Dixwell held Dover Castle on behalf of the civilian republican faction against the interests of Major-Gen. Lambert and the Council of Officers.

[Wikipedia doesn't list a Gov. of Dover Castle when Montegu, Pepys and the fleet were anthored in the Downs:
Sir Edward Boys 1642–1646
Major John Boys 1646–1648
Sir Algernon Sydney 1648–1651
Col. Thomas Kelsey 1651–1656 [DIXWELL HELD CASTLE WHILE KELSEY FOUGHT?????]
Adm. Robert Blake 1656–1657
Heneage Finch, 3rd Earl of Winchilsea 1660 (unconfirmed term; may have been father/son) https://en.wikipedia.org/wiki/Lor… ]

Realising the Restoration was inevitable, Dixwell fled early in 1660. He joined other regicides at Hanau, Germany.

San Diego Sarah  •  Link


John Dixwell for New England in 1665. He settled at New Haven, Conn., where he assumed the name of James Davids. He is visited the former Major-Generals Whalley and Goffe at Hadley, Mass.

Dixwell married twice during his New England exile. In 1673, he married Joanna Ling, a widow, who died within a month of the marriage. Dixwell inherited Joanna's house. In 1677, at the age of 70, he married Bathsheba How, who was aged about 30. They had a son and two daughters.

Regicide John Dixwell died at New Haven in March 1689.
The novel is "Act of Oblivion" by Robert Harris. It's a peaceful book for a "manhunt", focusing on the 4 main characters -- the fugitives and the man sent to bring them to trial. The author explores what drove them to make their choices and draws vivid pictures of the 17th century New England colonies.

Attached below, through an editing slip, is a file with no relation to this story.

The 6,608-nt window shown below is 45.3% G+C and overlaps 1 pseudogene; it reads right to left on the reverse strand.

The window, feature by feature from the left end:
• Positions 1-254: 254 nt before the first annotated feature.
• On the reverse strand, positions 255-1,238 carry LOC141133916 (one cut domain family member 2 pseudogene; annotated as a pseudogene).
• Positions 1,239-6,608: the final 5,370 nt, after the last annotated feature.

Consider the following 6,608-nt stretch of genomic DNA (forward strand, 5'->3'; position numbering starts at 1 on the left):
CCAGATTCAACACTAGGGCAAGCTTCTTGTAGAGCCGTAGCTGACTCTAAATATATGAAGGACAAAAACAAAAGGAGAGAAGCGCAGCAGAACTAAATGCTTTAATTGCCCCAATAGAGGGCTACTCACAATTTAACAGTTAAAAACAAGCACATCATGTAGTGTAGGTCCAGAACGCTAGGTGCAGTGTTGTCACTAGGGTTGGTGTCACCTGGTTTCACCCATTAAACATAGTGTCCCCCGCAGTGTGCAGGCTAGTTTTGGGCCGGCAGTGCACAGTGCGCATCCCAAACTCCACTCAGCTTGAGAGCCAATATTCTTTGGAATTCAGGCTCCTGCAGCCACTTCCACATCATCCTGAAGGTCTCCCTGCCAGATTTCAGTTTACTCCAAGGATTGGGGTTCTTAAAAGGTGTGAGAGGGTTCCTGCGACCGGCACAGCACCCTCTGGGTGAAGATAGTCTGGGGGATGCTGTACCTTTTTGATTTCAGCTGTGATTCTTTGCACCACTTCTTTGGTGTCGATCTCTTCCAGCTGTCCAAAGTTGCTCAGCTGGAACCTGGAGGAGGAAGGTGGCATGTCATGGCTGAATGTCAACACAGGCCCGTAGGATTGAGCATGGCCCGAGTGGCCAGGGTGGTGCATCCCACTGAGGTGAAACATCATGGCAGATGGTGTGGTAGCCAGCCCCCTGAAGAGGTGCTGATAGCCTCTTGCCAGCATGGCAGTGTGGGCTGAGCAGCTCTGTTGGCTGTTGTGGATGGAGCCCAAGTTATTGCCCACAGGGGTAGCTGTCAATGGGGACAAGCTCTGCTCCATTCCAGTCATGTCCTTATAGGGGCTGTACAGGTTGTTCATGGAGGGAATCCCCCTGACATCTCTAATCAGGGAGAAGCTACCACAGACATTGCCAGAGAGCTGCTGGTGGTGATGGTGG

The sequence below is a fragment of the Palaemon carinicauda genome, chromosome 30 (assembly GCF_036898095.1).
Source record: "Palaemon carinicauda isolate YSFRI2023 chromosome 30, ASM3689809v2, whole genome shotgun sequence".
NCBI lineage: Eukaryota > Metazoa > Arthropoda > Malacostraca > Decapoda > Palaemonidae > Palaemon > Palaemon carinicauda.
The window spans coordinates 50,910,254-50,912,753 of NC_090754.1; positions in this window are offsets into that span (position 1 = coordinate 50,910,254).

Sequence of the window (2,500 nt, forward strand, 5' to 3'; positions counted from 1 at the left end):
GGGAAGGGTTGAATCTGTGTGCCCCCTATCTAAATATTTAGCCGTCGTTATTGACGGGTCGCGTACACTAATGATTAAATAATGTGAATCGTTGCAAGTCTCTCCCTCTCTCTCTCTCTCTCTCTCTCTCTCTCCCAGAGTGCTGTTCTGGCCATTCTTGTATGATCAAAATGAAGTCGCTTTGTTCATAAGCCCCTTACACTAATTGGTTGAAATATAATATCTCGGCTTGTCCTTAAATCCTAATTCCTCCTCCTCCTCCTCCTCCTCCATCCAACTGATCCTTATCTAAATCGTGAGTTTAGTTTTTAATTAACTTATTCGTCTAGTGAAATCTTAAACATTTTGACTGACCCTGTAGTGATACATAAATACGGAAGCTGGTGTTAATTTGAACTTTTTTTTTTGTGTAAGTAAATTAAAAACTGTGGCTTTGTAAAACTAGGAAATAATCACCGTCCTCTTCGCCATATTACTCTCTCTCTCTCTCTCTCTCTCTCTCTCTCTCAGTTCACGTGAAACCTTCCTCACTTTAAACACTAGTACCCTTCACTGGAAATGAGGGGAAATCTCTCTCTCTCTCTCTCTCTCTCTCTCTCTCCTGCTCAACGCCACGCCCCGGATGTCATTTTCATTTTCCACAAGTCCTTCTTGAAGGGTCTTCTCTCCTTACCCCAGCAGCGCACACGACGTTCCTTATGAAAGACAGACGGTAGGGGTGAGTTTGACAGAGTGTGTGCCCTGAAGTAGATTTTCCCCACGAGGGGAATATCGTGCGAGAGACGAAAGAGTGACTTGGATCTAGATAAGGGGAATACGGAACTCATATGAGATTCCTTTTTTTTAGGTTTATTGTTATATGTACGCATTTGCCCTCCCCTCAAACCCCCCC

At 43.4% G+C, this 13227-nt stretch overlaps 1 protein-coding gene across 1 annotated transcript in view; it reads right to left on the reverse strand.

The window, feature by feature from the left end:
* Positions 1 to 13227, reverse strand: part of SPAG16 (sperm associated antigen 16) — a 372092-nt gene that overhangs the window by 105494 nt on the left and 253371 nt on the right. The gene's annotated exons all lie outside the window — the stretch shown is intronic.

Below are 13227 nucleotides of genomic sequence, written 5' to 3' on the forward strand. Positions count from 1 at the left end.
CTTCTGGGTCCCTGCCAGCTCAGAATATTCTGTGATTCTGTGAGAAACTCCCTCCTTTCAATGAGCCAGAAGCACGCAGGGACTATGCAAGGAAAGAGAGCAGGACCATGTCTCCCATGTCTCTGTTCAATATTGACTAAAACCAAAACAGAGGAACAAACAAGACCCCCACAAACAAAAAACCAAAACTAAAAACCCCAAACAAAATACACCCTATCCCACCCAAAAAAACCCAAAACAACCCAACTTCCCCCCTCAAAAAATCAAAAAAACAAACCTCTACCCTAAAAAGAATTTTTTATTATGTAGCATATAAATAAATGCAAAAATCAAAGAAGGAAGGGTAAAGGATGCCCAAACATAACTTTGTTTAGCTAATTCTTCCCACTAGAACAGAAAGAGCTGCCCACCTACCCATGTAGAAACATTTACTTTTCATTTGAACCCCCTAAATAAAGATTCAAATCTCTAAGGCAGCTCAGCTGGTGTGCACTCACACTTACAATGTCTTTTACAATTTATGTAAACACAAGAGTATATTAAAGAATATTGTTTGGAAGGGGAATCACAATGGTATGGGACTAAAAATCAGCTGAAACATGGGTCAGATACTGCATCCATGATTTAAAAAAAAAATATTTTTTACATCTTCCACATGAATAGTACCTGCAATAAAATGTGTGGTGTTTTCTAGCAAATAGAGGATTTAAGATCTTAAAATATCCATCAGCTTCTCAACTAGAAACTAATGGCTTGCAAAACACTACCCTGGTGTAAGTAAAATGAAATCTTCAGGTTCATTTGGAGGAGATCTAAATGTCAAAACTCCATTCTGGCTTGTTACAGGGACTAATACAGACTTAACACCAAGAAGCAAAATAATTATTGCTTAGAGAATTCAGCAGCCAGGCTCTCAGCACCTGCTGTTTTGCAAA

San Diego Sarah  •  Link

Sir Basil "1st Baronet Dixwell of Broome House" Dixwell
Born 22 Jun 1640 in Folkestone, Kent
Died 7 May 1668, aged 27 in London

Son of Mark Dixwell and Elizabeth (Reade) Oxenden
Brother of Elizabeth (Dixwell) Chute,
Alice Dixwell,
Bennett (Dixwell) Digges,
Herdson Dixwell
and William Dixwell

Husband of Dorothy (Peyton) Dixwell — married 15 Mar 1659 in Chelsea, London

Father of Elizabeth (Dixwell) Oxenden,
Dorothy Dixwell,
Basil Dixwell MP, the 2nd Baronet Dixwell
and Mark Dixwell


To be a colonel when you are a teenager, even at a time when it was an honorary title indicating you paid for a troop of soldiers, takes some doing. He is not mentioned anywhere that I can find to have done that.

And Basil Dixwell was honored as the 1st Baronet at aged 20, a month into the Restoration. WHY??? Charles II owed him for something.

My theory is that the Dixwells had sheltered some high profile Royalists at Broome House, who were on their way to the Continent via Deal or Dover during the Interregnum. Again, I have no proof of that to offer.